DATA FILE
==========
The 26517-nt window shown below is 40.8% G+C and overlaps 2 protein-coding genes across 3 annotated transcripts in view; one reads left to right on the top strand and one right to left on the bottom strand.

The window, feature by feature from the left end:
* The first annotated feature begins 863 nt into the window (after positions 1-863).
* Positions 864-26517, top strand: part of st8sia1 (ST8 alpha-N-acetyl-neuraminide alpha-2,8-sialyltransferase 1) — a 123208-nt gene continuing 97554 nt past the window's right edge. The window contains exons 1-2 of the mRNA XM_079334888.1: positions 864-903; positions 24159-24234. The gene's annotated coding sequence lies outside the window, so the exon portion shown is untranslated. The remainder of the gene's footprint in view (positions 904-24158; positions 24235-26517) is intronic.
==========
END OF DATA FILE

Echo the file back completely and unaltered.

The 26517-nt window shown below is 40.8% G+C and overlaps 2 protein-coding genes across 3 annotated transcripts in view; one reads left to right on the top strand and one right to left on the bottom strand.

The window, feature by feature from the left end:
* The first annotated feature begins 863 nt into the window (after positions 1-863).
* Positions 864-26517, top strand: part of st8sia1 (ST8 alpha-N-acetyl-neuraminide alpha-2,8-sialyltransferase 1) — a 123208-nt gene continuing 97554 nt past the window's right edge. The window contains exons 1-2 of the mRNA XM_079334888.1: positions 864-903; positions 24159-24234. The gene's annotated coding sequence lies outside the window, so the exon portion shown is untranslated. The remainder of the gene's footprint in view (positions 904-24158; positions 24235-26517) is intronic.